subscribe: Daily Newsletter


Power outages shake SMEs’ confidence and stability


This year looks set to be another one where South Africans are made to come to terms with load shedding, writes Brandon Bekker, MD of Mimecast South Africa.
Amazingly, the looming power cuts have replaced crime to become the number one threat SME businesses fear – this is according to the SME Survey 2015.
Does this mean business is stuck between a rock and a hard place when it comes to keeping afloat? Heino Gevers, Customer Experience Manager at Mimecast, uncovers the financial and other implications of load shedding and outlines how this is having an impact on customers.
Earlier this month Eskom announced that the supply of electricity to parts of Gauteng will remain erratic over winter, with illegal connections and the continued roll-out of smart meters contributing to the issue. If we think back a year ago, resources and maintenance were the main causes of the load shedding and unplanned outages.
Now, Eskom has been working towards stopping illegal connections to substations by installing smart meters and building bigger substations to monitor this – a project that will take between three and five years. While this roll-out is set to decrease illegal connections and increase the ability to monitor usage, it will take some time to come to fruition. In the meantime, these outages and power cuts are sure to keep SMEs on their toes.

Sky-high financial implications
According to Eskom, load shedding can cost the South African economy anything between R20-billion and R80-billion a month. The main reason why load shedding and unplanned outages are becoming a significant concern for SMEs, is that these outages are now lasting longer and becoming more frequent.
SMEs are feeling the pressure as – unlike bigger businesses – they don’t have the backup power and resources to work through the outages. This means that without a proper continuity plan in place, productivity levels will decrease and customer experience management will take a major hit, leaving customers frustrated. And while customers are also personally affected by these cuts, they are less likely to be understanding if they cannot get the service they require from a business.

Data loss
One of the biggest effects of load shedding is data loss. Now more than ever, regular and ongoing data backups are crucial. According to Arthur Goldstuck, the principal researcher for the SME Survey, backing up less than daily can prove disastrous for an SME. Without a proper archiving and backup system, SMEs could stand to lose highly important information, which includes precious customer interaction data. When it comes to customer experience, data is everything.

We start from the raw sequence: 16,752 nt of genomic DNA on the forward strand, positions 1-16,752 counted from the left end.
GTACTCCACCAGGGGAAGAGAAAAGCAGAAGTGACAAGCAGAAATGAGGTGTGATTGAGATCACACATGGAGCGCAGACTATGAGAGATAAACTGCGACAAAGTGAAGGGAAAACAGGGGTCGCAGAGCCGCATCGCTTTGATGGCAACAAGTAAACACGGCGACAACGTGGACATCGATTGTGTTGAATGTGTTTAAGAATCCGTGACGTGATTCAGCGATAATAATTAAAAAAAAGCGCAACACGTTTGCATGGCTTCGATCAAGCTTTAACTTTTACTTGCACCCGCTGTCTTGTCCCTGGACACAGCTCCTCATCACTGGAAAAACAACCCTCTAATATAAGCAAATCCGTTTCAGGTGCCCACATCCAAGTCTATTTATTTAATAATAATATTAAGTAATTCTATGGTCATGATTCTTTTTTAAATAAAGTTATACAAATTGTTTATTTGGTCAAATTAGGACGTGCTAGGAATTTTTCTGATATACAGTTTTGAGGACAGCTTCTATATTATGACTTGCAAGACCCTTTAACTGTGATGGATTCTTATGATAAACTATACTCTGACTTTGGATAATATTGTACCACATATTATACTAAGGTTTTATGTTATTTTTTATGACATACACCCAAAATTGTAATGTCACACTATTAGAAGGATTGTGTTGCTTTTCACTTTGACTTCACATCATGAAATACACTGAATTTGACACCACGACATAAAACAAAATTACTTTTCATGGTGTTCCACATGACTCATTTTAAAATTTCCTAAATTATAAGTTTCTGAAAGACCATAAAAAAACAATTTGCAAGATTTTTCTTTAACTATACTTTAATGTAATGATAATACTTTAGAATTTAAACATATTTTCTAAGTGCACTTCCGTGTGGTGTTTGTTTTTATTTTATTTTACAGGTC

Knowing what customers want before they tell you is important. If a business doesn’t have this information, they lose their competitive edge. Email and data continuity services, such as Mimecast’s Mailbox Continuity, are crucial ways for SMEs to ensure that emails are archived and easy to reach, even when the lights go out.

Office 365 to the rescue?
Ever considered the benefits of moving your workforce to Office 365? Many businesses are doing exactly that, giving their employees the ability to work from home in the event of a power outage and still have access to rich data pertaining to their customer base.
It’s important to support cloud-based services, such as Office 365, with add-ons aimed at data archiving and protection against service outages, to safeguard uninterrupted employee email access. These add-ons will ensure that workforces are able to get work done from wherever they are and on any device. While Office 365 offers all of the above, Mimecast adds the all-important safety net needed to keep businesses protected in the cloud.
A multi-purpose approach to cloud management gives businesses the peace of mind they need that when downtime hits, their data is safe onsite as well as offsite.
With SMEs being the key drivers for economic growth within South Africa, it is crucial for these businesses to take action now and put safety nets in place, before the power is cut. Whether this means investing in a generator, securing data in the cloud or making sure employees can work remotely.
Doing so will ensure that business runs as usual and importantly, can prevent any drastic drops in profit margins and customer interaction in the event of longer outages.